The Multiethnic Cohort (MEC) Study was designed to prospectively investigate the relationship of diet and other lifestyle factors to cancer risk in five ethnic groups (African Americans, Japanese Americans, Latinos, Native Hawaiians and Caucasians),and to explore interactions between these risk factors and genetic susceptibility to cancer. Since establishment of the cohort in 1993-96, more than 10 years of follow-up have accrued on the 215,000 participants, bringing the project to a point where its full potential can now be realized. In the current cycle of support, we are re-administering the baseline questionnaire to obtain updated (10-year) dietary and other information on the subjects (e.g., smoking, physical activity, hormonal usage, medications, intercurrent illnesses). We have been analyzing data from the baseline questionnaire, both dietary and non-dietary, as well as data on genetic susceptibility and gene-environment interactions. Altogether, we have published 50 papers from the cohort since early 2003. We have been among the most active participants in NCI's Breast and Prostate Cancer Cohort Consortium, and have shared our data with other members of the consortium, as well as with investigators at outside institutions. For the next 5-year period, we have several dietary scientific aims, including further research into the basis for ethnic differences we observed in diet and cancer relationships, investigation of hypotheses related to dietary constituents recently added to our food composition table (e.g., trans fatty acids, heme iron, glycemic load, heterocyclic amines), study of some less common sites (e.g., non-Hodgkin's lymphoma, ovary and kidney), more in-depth subgroup analyses (e.g., by histology and stage), and investigations of the relationship of diet to cancer survival. We also have several non-dietary scientific aims, particularly related to investigating as- yet unexplainable ethnic differences in breast and lung cancer risk. The important work necessary to maintain the cohort and its several databases will continue, including administration of another short follow- up questionnaire and regular enhancements to the unique food composition table. Finally, we will continue to train graduate students and postdoctoral fellows. We expect this research not only to expand knowledge of the role of environmental risk factors and genes in cancer risk, but also to further an understanding of the basis for ethnic/racial disparities in cancer occurrence and survival.

Agency
National Institute of Health (NIH)
Institute
National Cancer Institute (NCI)
Type
Method to Extend Research in Time (MERIT) Award (R37)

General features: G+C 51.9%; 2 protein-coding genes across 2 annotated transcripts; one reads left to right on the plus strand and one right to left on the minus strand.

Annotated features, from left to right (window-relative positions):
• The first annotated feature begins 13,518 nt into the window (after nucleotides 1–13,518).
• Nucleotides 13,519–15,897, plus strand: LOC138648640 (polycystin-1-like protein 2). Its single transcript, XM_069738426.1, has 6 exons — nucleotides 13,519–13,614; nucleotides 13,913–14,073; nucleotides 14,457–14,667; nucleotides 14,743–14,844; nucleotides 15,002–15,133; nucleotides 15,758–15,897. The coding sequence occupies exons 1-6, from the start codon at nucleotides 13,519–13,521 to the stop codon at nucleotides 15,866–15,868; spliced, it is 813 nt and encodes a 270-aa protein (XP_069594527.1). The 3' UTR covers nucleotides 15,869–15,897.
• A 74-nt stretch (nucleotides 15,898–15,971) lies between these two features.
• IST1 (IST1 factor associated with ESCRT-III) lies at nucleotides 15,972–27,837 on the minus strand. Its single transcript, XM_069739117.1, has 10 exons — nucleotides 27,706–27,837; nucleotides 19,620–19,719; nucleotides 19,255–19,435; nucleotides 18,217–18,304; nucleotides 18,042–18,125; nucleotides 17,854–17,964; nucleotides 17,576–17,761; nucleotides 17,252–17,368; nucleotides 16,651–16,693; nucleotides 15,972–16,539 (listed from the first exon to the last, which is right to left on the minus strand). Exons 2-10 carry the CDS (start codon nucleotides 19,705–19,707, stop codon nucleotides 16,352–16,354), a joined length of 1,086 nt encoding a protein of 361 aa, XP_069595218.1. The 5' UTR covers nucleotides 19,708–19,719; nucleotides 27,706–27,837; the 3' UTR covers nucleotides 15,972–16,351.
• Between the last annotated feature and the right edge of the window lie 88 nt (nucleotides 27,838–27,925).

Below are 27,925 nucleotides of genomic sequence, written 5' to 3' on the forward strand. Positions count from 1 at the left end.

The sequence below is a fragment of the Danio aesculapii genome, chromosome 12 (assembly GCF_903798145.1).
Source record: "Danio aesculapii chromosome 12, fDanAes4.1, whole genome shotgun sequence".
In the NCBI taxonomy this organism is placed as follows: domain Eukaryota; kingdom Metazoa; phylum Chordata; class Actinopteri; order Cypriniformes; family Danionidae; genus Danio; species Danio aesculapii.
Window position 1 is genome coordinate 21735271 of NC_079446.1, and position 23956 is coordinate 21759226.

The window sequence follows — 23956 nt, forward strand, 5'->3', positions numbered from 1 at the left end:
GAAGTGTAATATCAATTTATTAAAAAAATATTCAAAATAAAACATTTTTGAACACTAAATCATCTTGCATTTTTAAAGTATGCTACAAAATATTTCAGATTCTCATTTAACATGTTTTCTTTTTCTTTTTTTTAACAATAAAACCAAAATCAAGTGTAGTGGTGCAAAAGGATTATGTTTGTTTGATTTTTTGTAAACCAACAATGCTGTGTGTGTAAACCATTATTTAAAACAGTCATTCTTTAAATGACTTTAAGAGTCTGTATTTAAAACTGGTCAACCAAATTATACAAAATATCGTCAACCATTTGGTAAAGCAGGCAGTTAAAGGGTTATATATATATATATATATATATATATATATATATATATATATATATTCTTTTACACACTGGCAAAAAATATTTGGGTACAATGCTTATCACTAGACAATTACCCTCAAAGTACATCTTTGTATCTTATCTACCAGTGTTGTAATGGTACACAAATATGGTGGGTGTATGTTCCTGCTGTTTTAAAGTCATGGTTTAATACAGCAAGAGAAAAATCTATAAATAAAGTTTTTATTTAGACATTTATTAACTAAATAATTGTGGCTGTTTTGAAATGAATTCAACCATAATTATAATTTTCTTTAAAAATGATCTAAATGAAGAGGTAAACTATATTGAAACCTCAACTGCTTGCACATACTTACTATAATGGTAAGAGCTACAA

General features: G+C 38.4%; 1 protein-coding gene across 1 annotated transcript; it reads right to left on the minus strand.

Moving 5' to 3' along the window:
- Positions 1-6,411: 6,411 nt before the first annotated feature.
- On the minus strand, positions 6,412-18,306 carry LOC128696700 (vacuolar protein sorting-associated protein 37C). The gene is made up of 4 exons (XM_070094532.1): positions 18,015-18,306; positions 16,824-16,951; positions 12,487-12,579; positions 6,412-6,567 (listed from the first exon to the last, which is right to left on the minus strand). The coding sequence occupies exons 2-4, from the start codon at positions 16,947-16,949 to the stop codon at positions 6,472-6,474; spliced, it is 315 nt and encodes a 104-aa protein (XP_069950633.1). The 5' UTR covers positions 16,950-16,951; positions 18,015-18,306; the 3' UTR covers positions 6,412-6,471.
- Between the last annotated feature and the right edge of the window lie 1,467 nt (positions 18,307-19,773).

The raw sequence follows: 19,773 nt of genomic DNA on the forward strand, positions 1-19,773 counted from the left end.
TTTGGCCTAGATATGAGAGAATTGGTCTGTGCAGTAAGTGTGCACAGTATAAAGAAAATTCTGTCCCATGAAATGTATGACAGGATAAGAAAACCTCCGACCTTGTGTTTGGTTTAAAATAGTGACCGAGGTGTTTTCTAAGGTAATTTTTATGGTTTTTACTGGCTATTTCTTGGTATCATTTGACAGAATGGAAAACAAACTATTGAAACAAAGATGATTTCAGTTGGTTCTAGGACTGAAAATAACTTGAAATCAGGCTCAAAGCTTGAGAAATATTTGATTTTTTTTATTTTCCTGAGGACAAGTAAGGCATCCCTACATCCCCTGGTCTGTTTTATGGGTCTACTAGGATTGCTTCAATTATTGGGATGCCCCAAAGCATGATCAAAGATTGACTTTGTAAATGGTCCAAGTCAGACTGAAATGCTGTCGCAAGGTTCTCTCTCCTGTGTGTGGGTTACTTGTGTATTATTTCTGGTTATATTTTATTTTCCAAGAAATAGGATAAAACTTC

Project #
5R37CA054281-20
Application #
8234215
Study Section
Special Emphasis Panel (NSS)
Program Officer
Mahabir, Somdat
Project Start
1983-01-01
Project End
2013-02-28
Budget Start
2012-03-01
Budget End
2013-02-28
Support Year
20
Fiscal Year
2012
Total Cost
$2,276,925
Indirect Cost
$383,023
Name
University of Hawaii
Department
None
Type
Organized Research Units
DUNS #
965088057
City
Honolulu
State
HI
Country
United States
Zip Code
96822
Leo, Q J N; Ollberding, N J; Wilkens, L R et al. (2016) Nutritional factors and non-Hodgkin lymphoma survival in an ethnically diverse population: the Multiethnic Cohort. Eur J Clin Nutr 70:41-6
Petridis, Christos; Brook, Mark N; Shah, Vandna et al. (2016) Genetic predisposition to ductal carcinoma in situ of the breast. Breast Cancer Res 18:22
Park, Sungshim L; Tiirikainen, Maarit I; Patel, Yesha M et al. (2016) Genetic determinants of CYP2A6 activity across racial/ethnic groups with different risks of lung cancer and effect on their smoking intensity. Carcinogenesis 37:269-79
Maskarinec, G; Morimoto, Y; Jacobs, S et al. (2016) Ethnic admixture affects diabetes risk in native Hawaiians: the Multiethnic Cohort. Eur J Clin Nutr 70:1022-7
Vigen, Cheryl; Kwan, Marilyn L; John, Esther M et al. (2016) Validation of self-reported comorbidity status of breast cancer patients with medical records: the California Breast Cancer Survivorship Consortium (CBCSC). Cancer Causes Control 27:391-401
(2016) No clinical utility of KRAS variant rs61764370 for ovarian or breast cancer. Gynecol Oncol 141:386-401
Garcia-Albeniz, Xabier; Rudolph, Anja; Hutter, Carolyn et al. (2016) CYP24A1 variant modifies the association between use of oestrogen plus progestogen therapy and colorectal cancer risk. Br J Cancer 114:221-9
Travis, Ruth C; Appleby, Paul N; Martin, Richard M et al. (2016) A Meta-analysis of Individual Participant Data Reveals an Association between Circulating Levels of IGF-I and Prostate Cancer Risk. Cancer Res 76:2288-300
Sposto, Richard; Keegan, Theresa H M; Vigen, Cheryl et al. (2016) The Effect of Patient and Contextual Characteristics on Racial/Ethnic Disparity in Breast Cancer Mortality. Cancer Epidemiol Biomarkers Prev 25:1064-72
Zanetti, Krista A; Wang, Zhaoming; Aldrich, Melinda et al. (2016) Genome-wide association study confirms lung cancer susceptibility loci on chromosomes 5p15 and 15q25 in an African-American population. Lung Cancer 98:33-42

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